NEW YORK (CBSNewYork/AP) — The New York Mets signed shortstop Jose Reyes to a minor league contract on Saturday, creating a reunion with the team’s former star who now must overcome a suspension for domestic violence as he attempts to revive his career.
In a move general manager Sandy Alderson said was unrelated, slumping outfielder Michael Conforto was optioned to Triple-A Las Vegas and outfielder Brandon Nimmo was called up to be with the team for Saturday night’s game at Atlanta.
The 33-year-old Reyes played primarily at shortstop for the Mets from 2003-11 but may be used in a utility role in his return. Alderson said Reyes will play this base in his first minor league game with the Class A Brooklyn Cyclones on Sunday.
Alderson said Reyes also will work in the outfield.
Reyes was released by Colorado after he served a 59-day suspension for violating Major League Baseball’s domestic violence policy.
Alderson said during a conference call he believes Reyes deserves a second chance, though he acknowledged he expects some fans will not agree with the decision.
“I do believe he is a good person at heart, a good person who made a big mistake and a good person who deserves a second chance with conditions,” Alderson said, adding one condition is Reyes must continue counseling.
New York City Council Speaker Melissa Mark-Viverito released a statement slamming the signing.
“It’s outrageous how little women’s lives seem to matter when someone can throw a baseball really hard, wins Super Bowls, or has a good jump shot,” she said. “Domestic violence kills thousands of women every year and it’s time professional sports actually takes it seriously. The Mets should be ashamed. We need to be better.”
Alderson was asked what he would say to fans offended by the decision to sign Reyes.
“I think we fully understand there will be differences of opinion about this,” Alderson said. “Some people will feel strongly and differently. I think we accept that and we respect that. All I can say is Jose and the organization will be held to a standard going forward that recognizes the seriousness of domestic abuse and commitment to stand against it.”
Colorado released Reyes earlier Saturday and is responsible for the $38,021,858 remaining in his contract: $12,021,858 of this year’s $22 million salary, next year’s $22 million salary and a $4 million buyout of a 2018 club option. If Reyes is added the Mets’ 40-man roster, New York would be responsible for just a prorated share of the $507,500 minimum, which would be offset against what the Rockies owe.
In a statement released by the Mets, Reyes repeated his apology.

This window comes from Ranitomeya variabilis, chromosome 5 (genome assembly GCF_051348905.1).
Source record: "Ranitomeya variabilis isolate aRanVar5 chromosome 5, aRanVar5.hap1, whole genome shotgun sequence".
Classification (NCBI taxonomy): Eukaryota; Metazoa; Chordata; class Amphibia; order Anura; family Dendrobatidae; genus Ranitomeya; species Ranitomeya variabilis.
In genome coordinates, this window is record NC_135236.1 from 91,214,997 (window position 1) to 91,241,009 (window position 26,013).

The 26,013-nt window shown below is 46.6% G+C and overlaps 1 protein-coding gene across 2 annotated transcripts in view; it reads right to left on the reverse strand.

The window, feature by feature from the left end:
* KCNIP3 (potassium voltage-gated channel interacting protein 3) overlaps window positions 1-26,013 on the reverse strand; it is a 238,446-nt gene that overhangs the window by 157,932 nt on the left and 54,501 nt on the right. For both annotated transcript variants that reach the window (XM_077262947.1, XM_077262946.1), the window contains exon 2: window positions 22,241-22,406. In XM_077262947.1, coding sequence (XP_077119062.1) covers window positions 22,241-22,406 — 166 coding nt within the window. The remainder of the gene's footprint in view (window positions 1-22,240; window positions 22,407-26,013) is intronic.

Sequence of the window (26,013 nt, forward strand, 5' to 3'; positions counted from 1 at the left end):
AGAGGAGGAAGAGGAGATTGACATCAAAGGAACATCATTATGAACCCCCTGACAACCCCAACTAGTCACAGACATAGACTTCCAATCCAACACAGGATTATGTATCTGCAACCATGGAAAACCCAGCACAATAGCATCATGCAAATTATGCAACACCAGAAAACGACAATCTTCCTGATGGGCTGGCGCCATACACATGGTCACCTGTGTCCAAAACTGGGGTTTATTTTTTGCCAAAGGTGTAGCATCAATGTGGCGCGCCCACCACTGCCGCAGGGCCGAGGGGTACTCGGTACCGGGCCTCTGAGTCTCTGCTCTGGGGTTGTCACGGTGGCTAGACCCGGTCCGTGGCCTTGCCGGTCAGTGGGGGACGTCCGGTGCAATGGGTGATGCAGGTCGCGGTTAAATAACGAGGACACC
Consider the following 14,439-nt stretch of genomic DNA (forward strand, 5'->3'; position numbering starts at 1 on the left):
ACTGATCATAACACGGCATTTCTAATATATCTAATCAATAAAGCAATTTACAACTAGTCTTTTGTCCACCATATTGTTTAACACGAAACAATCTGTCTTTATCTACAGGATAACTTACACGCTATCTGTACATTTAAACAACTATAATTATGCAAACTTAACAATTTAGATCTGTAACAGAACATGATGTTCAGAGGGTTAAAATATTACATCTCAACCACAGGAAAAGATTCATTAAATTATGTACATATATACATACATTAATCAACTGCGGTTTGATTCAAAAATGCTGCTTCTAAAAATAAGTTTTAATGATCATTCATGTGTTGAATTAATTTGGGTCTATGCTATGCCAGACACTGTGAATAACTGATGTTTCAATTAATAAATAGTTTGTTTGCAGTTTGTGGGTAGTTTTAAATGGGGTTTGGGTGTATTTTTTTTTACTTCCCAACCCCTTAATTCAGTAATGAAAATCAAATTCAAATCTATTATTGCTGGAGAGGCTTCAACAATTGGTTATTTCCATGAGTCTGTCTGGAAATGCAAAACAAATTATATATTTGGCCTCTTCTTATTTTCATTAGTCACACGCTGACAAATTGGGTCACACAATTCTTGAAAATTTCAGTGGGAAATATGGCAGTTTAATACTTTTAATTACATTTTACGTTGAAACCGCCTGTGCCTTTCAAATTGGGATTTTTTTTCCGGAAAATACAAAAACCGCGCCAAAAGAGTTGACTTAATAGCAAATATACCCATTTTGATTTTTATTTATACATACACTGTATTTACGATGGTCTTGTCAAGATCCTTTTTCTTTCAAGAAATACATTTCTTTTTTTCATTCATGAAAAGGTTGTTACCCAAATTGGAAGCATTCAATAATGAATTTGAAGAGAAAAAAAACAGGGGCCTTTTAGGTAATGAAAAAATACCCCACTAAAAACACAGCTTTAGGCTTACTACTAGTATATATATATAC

“As I have expressed in the past, I deeply regret the incident that occurred and remain remorseful and apologetic to my family,” Reyes said. :I have completed the counseling required by MLB, have been in ongoing therapy, and will continue with counseling going forward. I appreciate the Mets organization for believing in me and providing the opportunity to come back home to New York.”
Alderson said Reyes will not play shortstop. Reyes’ first chance with the Mets could come at third base. David Wright could miss the remainder of the season following surgery to repair a herniated disk in his neck. First baseman Lucas Duda and outfielder Juan Lagares also are on the disabled list.
Mets manager Terry Collins spoke with Reyes and said the four-time All-Star will hit leadoff when he joins the team.
“He’s some kind of excited to be back here,” Collins said.
Reyes has a .290 career batting average and had four straight seasons with 50 or more steals with the Mets. He hit a combined .274 with Toronto and Colorado in 2015 while playing at shortstop.
Conforto is hitting .222 with 10 homers and 30 RBIs, going into a prolonged slump after hitting .365 with four homers and 18 RBIs in April. Expanding his strike zone, he batted .169 in May and .119 with 22 strikeouts and seven hits in 59 at-bats this month. Overall he has hit only .091 (4 for 44) against left-handers.
Alderson said the decision to send Conforto back to the minors was made after he failed to find his stroke in a stretch of facing primarily right-handed pitchers over 10 games.
“I think in talking with the coaching staff and manager at some point this is counterproductive, and it was time to get him to Las Vegas and get his swing back and hopefully get him back here in a short period of time,” Alderson said. “Frankly, we felt we put it off a little too long and maybe to Michael’s detriment.”
Conforto hit .270 with nine homers in 56 games as a rookie last year and batted .333 with two homers in the World Series. Nimmo, the Mets’ first-round pick in 2011, was hitting .328 with five homers and 37 RBIs at Las Vegas.
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